Follow up (more details, test results, replies)

One of the things I didn’t do in the original post (mostly for brevity)
is to give some more details on the “background story” to this post. I should
have at least included this information in the readme, because several posts
in this thread offer solutions that, however elegant, don’t help my problem.

 For starters, I didn't explain why using OpenGL is flat out for my 

project. OpenGL is a large, complex graphics library that virtually everyone
likely to modify my code is 1) not going to have, 2) not going to know much
about, and 3) not going to spend the considerable amount of time needed to set
up and understand unless no other alternative exists. Because multiple
alternatives /do/ exist, discussion of OpenGL has no bearing.
I ask people who post OpenGL solutions on this - not an OpenGL mailing
list - to remember why a lot of us come to SDL. Not to find a wrapper around
any other library, but to find a Simple, Direct, Multimedia library that we
hope will be a complete (or nearly complete) solution for most simple cross-
platform 2D projects, thus freeing us from having to juggle any other library.

 SDL isn't a complete solution for me and my project.  The major reason is 

speed. To attain anything close to the performance of the several single-
platform ports of my project (Mac, X11, and Win32 being three), I must solve
at least one of two problems: Get text onto the application SDL surface
faster, or figure out why SDL_Update_Rects is so bloody slow on all tested
machines and using all tested drivers.

 The source provided makes it easy to determine what problem is more 

important. Or not, as you will see below.

Kein-Hong Man,

 Thank you very much for your tests of the supplied code.  Your setup 

instructions for each test are perfectly clear, but I’m astonished at your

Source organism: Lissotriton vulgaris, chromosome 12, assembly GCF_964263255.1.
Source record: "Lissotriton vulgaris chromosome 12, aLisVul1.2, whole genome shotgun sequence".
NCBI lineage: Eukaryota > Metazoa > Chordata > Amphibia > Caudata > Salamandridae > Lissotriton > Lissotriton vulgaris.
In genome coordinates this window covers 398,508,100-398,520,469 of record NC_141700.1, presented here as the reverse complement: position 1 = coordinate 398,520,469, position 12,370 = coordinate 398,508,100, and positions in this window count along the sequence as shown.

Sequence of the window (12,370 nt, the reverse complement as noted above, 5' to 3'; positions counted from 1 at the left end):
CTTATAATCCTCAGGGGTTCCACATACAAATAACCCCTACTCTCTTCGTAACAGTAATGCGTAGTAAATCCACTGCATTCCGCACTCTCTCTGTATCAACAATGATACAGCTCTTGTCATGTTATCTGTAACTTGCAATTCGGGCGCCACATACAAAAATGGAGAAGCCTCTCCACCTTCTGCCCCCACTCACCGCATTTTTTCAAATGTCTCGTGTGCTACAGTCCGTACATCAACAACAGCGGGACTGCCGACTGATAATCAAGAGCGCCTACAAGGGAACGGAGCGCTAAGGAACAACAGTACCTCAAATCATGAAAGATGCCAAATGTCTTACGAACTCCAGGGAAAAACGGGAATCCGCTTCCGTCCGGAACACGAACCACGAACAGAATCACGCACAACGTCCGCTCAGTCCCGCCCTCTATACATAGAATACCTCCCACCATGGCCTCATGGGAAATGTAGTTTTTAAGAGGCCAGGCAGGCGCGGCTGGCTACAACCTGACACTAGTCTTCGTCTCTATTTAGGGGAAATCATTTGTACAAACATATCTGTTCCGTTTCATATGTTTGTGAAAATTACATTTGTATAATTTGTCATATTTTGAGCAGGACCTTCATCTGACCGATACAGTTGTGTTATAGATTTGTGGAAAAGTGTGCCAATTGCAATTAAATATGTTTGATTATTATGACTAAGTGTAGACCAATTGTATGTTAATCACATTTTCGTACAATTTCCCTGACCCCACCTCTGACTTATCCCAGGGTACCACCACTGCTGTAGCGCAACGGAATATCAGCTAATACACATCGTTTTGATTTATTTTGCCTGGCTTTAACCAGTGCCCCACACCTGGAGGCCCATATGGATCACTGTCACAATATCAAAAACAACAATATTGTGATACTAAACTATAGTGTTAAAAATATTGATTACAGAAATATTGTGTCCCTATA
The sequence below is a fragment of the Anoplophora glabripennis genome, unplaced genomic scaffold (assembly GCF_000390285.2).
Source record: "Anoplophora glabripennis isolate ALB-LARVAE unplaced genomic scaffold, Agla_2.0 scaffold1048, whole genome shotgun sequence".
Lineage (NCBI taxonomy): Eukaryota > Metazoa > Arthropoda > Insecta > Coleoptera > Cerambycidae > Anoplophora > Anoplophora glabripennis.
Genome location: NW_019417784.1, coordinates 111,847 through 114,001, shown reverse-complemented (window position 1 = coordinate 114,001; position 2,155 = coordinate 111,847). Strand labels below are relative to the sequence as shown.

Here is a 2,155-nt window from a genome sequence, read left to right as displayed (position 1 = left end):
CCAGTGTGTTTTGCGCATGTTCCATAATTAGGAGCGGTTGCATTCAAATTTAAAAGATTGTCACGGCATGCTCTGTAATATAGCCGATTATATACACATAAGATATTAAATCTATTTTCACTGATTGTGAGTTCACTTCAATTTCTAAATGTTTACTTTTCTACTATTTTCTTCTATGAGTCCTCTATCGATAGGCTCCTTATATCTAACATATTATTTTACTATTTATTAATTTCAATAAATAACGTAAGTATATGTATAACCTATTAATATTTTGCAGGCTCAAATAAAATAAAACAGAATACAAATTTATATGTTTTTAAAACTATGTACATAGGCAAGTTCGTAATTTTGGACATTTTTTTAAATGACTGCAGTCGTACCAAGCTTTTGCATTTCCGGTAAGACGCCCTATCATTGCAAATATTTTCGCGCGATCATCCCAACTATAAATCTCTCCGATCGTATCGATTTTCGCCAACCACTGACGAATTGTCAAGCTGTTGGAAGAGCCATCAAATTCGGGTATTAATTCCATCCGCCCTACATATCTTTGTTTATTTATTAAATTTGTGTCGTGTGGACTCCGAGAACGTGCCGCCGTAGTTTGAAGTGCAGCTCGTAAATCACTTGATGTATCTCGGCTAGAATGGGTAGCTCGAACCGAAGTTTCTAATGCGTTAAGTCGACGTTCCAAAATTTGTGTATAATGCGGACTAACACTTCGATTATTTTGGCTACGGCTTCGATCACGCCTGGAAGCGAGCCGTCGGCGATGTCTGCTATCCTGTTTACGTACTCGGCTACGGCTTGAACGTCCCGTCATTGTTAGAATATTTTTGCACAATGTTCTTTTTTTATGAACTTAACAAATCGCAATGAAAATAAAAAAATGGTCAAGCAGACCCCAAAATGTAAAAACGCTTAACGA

results. In particular, your results show a much larger proportion of time
spent in update_rects than mine do. Here are mine:=======================================

Test results, with source as supplied (no changes to code, 64 stored update
rects)

Compiled with Visual C++ (optimized for speed). Using SDL 1.2.11.

On a 2.2 Ghz desktop machine running windows XP, Pentium IV, Radeon 8500 video
card, 32-bit display:

Time needed to display text pages: 3971.
- spent in text output: 1454
- spent in screen refreshes: 2511
- spent in miscellaneous: 6

Time needed to display text lines: 2684.
- spent in text output: 1225
- spent in screen refreshes: 1447
- spent in miscellaneous: 12

Time needed to display individual characters: 4571.
- spent in text output: 1670
- spent in screen refreshes: 2784
- spent in miscellaneous: 117

On a 633 Mhz desktop machine running Windows 98, Celeron, no seperate video
card, 16-bit display:

Time needed to display text pages: 12268.
- spent in text output: 4985
- spent in screen refreshes: 7033
- spent in miscellaneous: 250

Time needed to display text lines: 13793.
- spent in text output: 4530
- spent in screen refreshes: 8830
- spent in miscellaneous: 433

Time needed to display individual characters: 22978.
- spent in text output: 7543
- spent in screen refreshes: 13170
- spent in miscellaneous: 2265

======================================

 My earlier code (the version before the present one) worked much the same 

way as Kein-Hong Man describes: Render each character in the current font to
an individual 8-bit SDL surface, use SDL_SRCCOLORKEY and SDL_RLEACCEL for
speed, and use palette edits to enable the many text colors needed.
Text output results for that method were almost twice as slow when the
application was run in 8-bit mode (256 colors), and quite a lot worse when it
was run in any other color depth. As you can see from the above results, a
doubling of the time needed to output text has a significant effect on total
performance on my test machines.
These results pass the “Is it reasonable?” test. After all, when you turn
a font into graphics and also insist upon blitting from 8-bit surfaces to non-
8-bit surfaces, you can expect things to be slow.

 When I replaced the pre-rendered blitting code with the current pixel 

offset code, my SDL app went from "it hurts my eyes it flickers so much"
to “just barely acceptable … on fast machines”. If this improvement hadn’t
happened, I might not have offered an SDL version at all.

 Maestros, gurus, experts, and cognoscenti:  I claim SDL (UpdateRects in 

particular) is slow, especially on Windows, but also on Linux. The obvious